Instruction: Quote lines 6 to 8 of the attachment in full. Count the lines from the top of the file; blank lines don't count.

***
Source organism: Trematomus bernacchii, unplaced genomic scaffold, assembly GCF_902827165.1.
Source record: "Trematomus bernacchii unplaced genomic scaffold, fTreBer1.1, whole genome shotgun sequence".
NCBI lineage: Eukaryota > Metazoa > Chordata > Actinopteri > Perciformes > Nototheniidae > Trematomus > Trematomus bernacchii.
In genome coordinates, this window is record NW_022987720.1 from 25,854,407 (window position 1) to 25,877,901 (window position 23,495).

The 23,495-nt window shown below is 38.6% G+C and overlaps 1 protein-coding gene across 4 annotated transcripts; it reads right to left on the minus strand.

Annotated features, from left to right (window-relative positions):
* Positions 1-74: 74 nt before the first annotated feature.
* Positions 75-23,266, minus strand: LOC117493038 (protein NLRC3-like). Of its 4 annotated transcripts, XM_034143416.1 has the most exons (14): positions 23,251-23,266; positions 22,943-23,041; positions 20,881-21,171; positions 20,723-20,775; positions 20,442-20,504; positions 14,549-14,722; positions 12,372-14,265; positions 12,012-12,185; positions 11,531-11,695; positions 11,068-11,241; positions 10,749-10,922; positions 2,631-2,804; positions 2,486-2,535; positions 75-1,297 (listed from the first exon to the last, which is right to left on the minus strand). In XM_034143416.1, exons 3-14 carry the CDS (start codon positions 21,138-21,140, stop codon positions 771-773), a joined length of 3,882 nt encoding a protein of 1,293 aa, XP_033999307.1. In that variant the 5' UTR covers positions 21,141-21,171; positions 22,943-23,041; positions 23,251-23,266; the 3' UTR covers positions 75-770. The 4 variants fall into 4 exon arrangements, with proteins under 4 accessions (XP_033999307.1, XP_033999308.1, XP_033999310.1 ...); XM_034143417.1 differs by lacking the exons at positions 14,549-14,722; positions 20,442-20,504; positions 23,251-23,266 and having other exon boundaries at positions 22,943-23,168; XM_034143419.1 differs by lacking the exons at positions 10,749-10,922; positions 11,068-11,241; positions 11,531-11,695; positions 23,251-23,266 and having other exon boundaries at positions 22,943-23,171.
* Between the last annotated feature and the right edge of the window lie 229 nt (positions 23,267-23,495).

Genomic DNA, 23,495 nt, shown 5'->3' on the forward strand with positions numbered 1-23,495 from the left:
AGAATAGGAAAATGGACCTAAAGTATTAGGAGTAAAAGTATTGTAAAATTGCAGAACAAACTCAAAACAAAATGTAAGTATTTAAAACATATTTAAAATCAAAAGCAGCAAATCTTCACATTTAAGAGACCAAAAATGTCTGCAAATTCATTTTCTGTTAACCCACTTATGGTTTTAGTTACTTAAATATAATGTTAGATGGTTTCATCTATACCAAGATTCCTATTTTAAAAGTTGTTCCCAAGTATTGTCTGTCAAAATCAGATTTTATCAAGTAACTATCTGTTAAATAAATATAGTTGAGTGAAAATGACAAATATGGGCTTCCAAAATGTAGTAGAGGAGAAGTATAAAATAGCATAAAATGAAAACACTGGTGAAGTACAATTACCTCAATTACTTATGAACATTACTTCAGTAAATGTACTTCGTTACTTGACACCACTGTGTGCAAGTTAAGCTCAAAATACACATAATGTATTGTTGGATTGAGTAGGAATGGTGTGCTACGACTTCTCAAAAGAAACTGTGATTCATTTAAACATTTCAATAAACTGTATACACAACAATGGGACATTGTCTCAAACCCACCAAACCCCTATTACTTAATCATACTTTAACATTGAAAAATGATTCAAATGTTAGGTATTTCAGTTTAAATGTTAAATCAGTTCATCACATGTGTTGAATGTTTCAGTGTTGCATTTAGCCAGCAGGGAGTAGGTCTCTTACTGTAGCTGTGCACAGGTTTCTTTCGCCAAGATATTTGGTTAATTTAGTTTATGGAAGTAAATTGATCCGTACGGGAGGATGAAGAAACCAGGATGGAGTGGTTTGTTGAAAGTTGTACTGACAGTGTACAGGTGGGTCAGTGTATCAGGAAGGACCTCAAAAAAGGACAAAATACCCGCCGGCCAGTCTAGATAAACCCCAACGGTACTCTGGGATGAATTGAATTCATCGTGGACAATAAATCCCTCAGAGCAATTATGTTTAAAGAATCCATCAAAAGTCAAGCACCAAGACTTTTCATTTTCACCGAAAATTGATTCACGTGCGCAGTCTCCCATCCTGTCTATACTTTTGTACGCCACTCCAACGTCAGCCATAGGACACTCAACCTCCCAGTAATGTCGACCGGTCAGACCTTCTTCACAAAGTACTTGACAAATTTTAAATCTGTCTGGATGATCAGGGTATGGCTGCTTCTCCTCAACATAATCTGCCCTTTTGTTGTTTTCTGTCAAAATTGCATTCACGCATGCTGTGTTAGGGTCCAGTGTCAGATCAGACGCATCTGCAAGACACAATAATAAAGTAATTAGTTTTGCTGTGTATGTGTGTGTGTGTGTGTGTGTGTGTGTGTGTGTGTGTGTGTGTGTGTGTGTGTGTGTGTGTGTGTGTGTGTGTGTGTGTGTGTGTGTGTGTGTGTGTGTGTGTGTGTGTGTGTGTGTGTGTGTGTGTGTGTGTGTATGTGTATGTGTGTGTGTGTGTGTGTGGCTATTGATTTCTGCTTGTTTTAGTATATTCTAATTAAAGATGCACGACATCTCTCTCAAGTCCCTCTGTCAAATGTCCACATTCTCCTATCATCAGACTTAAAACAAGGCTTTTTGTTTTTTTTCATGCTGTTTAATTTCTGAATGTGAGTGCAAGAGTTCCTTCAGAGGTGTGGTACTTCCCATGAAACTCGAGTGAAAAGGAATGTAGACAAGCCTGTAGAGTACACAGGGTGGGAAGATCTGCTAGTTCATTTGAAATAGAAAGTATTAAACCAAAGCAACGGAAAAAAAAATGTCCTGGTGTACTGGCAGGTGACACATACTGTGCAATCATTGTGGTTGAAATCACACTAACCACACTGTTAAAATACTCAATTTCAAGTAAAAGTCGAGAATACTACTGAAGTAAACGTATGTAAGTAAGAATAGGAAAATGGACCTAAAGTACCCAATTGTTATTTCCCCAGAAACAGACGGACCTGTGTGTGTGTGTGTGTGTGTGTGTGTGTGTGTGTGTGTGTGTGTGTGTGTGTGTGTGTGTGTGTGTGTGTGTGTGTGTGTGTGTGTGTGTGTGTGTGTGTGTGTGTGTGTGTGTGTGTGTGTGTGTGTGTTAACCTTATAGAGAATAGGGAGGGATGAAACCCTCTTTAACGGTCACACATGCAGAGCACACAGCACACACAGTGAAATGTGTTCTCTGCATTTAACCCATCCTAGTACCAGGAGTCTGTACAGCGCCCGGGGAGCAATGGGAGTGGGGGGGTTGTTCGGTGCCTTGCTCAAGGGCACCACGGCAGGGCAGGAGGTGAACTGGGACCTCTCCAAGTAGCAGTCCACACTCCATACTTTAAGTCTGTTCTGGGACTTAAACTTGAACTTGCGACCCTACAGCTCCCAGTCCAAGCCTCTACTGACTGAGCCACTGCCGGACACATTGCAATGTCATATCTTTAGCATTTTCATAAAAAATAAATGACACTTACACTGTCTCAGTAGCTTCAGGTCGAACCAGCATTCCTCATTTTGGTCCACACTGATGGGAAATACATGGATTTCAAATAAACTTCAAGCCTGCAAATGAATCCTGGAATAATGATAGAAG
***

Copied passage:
Annotated features, from left to right (window-relative positions):
* Positions 1-74: 74 nt before the first annotated feature.
* Positions 75-23,266, minus strand: LOC117493038 (protein NLRC3-like). Of its 4 annotated transcripts, XM_034143416.1 has the most exons (14): positions 23,251-23,266; positions 22,943-23,041; positions 20,881-21,171; positions 20,723-20,775; positions 20,442-20,504; positions 14,549-14,722; positions 12,372-14,265; positions 12,012-12,185; positions 11,531-11,695; positions 11,068-11,241; positions 10,749-10,922; positions 2,631-2,804; positions 2,486-2,535; positions 75-1,297 (listed from the first exon to the last, which is right to left on the minus strand). In XM_034143416.1, exons 3-14 carry the CDS (start codon positions 21,138-21,140, stop codon positions 771-773), a joined length of 3,882 nt encoding a protein of 1,293 aa, XP_033999307.1. In that variant the 5' UTR covers positions 21,141-21,171; positions 22,943-23,041; positions 23,251-23,266; the 3' UTR covers positions 75-770. The 4 variants fall into 4 exon arrangements, with proteins under 4 accessions (XP_033999307.1, XP_033999308.1, XP_033999310.1 ...); XM_034143417.1 differs by lacking the exons at positions 14,549-14,722; positions 20,442-20,504; positions 23,251-23,266 and having other exon boundaries at positions 22,943-23,168; XM_034143419.1 differs by lacking the exons at positions 10,749-10,922; positions 11,068-11,241; positions 11,531-11,695; positions 23,251-23,266 and having other exon boundaries at positions 22,943-23,171.